Another show to purposefully proclaim its difference from the humdrum exhibition model is Marina Faust’s “Im Raum bei Song” at Song Song, a newly opened gallery attached to the couture shop Song, which features contemporary fashion of the more brilliant and difficult kind.

“As an exhibition space, Song Song does not have any particular ambition to bring together the so-called ‘worlds of art and fashion’,” said its owner, Myung Il Song, “but we look for artists who show the same spirit of material invention that we have come to appreciate so much in the clothing designers on the other side, in the shop.”

In Faust’s case, however, the invention is located not in the objects themselves, but in the social space that they generate. The gallery is filled with secondhand chairs of all shapes and sizes, which have been outfitted with wheels and handles for pushing them about. The chairs do have esthetic merit, but the real question is clearly where they situate themselves as art. The opening proved this avant-garde proposition, as the room full of people talked, looked and rolled each other about, scuffing and spilling wine on a floor that was left as it was for the exhibition’s duration.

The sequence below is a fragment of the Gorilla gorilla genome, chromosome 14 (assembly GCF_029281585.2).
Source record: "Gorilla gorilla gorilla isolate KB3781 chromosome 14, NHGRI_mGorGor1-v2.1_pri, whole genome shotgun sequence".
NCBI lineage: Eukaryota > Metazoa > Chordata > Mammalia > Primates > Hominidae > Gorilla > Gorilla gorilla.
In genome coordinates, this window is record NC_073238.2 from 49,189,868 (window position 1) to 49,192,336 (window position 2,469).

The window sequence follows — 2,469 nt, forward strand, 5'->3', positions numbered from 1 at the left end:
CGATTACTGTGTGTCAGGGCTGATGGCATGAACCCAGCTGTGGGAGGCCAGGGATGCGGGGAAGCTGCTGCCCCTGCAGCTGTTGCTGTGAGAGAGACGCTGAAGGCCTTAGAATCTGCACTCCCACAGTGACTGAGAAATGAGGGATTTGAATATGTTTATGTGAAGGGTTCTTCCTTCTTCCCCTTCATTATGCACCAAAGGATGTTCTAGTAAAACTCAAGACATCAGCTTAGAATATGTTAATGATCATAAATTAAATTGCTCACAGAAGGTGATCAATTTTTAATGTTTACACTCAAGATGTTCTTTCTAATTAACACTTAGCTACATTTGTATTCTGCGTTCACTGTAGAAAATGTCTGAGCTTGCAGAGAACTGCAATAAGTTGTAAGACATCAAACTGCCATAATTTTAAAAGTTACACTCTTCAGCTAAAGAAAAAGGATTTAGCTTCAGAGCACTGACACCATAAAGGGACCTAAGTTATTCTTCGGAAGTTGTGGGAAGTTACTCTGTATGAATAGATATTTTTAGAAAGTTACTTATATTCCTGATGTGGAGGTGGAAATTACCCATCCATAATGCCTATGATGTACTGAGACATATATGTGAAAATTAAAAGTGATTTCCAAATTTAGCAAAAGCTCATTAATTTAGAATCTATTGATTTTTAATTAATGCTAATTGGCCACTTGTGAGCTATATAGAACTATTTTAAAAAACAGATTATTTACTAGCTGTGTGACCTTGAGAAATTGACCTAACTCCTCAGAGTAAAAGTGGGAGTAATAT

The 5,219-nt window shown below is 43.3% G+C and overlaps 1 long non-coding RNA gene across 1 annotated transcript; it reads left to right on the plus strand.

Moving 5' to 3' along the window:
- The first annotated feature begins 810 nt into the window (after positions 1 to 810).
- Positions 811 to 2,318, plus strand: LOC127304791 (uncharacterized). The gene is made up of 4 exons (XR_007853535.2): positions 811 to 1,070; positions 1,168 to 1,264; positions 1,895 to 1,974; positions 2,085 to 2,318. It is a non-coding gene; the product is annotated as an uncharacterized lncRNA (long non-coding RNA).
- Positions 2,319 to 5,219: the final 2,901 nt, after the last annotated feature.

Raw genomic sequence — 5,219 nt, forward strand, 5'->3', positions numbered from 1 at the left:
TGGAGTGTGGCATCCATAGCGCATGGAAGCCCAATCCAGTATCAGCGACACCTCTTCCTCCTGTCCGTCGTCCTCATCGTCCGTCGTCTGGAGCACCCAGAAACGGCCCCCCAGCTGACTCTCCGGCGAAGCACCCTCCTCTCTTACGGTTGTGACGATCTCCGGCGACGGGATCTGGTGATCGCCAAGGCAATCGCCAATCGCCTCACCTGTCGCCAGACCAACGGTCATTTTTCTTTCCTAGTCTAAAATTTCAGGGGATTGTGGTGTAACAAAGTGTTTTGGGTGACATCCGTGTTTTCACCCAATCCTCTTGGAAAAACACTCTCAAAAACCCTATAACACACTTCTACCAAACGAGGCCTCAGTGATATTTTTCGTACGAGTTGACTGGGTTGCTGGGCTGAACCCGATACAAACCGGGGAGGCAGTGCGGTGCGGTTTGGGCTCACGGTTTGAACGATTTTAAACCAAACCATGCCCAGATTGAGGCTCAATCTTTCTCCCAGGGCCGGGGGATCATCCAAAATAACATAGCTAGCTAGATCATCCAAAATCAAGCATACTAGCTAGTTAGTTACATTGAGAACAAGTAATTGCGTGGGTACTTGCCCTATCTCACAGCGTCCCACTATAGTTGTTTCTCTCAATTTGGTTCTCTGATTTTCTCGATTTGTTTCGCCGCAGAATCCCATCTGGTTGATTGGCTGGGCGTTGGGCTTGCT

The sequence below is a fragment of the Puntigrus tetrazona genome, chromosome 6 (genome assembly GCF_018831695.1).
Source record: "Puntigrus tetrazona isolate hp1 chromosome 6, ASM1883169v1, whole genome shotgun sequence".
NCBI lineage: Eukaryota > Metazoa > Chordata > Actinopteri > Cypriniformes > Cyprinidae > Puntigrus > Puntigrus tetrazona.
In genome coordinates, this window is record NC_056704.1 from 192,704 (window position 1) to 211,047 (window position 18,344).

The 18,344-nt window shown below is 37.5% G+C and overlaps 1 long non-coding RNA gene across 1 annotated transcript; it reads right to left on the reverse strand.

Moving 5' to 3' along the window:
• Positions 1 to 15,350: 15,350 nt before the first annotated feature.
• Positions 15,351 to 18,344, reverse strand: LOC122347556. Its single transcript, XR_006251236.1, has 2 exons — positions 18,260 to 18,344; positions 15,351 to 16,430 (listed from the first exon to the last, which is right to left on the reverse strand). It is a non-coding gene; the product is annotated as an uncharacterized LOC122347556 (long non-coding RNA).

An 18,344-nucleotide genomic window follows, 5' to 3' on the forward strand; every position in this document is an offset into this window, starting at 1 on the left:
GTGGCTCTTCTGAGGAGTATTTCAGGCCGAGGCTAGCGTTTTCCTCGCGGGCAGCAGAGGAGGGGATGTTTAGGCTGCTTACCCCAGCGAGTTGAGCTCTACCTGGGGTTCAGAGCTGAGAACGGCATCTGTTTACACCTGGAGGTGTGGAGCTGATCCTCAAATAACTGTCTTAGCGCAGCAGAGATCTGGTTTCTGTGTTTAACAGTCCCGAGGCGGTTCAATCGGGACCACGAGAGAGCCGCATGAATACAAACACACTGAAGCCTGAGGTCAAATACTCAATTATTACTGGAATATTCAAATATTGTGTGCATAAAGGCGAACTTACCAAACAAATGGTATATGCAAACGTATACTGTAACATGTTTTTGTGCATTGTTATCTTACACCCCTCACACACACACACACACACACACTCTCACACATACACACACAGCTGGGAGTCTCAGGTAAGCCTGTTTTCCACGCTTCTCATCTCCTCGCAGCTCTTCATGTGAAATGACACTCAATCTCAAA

Was the opening of “Im Raum bei Song” a presentation or an installation of objects, or a performance by the show’s viewers? In fact it had something of each but was contained by neither. A liminal event, it served as a reminder of the narrow set of circumstances by which something is defined as “art” at all, an observation that is, of course, a very artistic gesture indeed.

Abraham Orden is a New York art critic.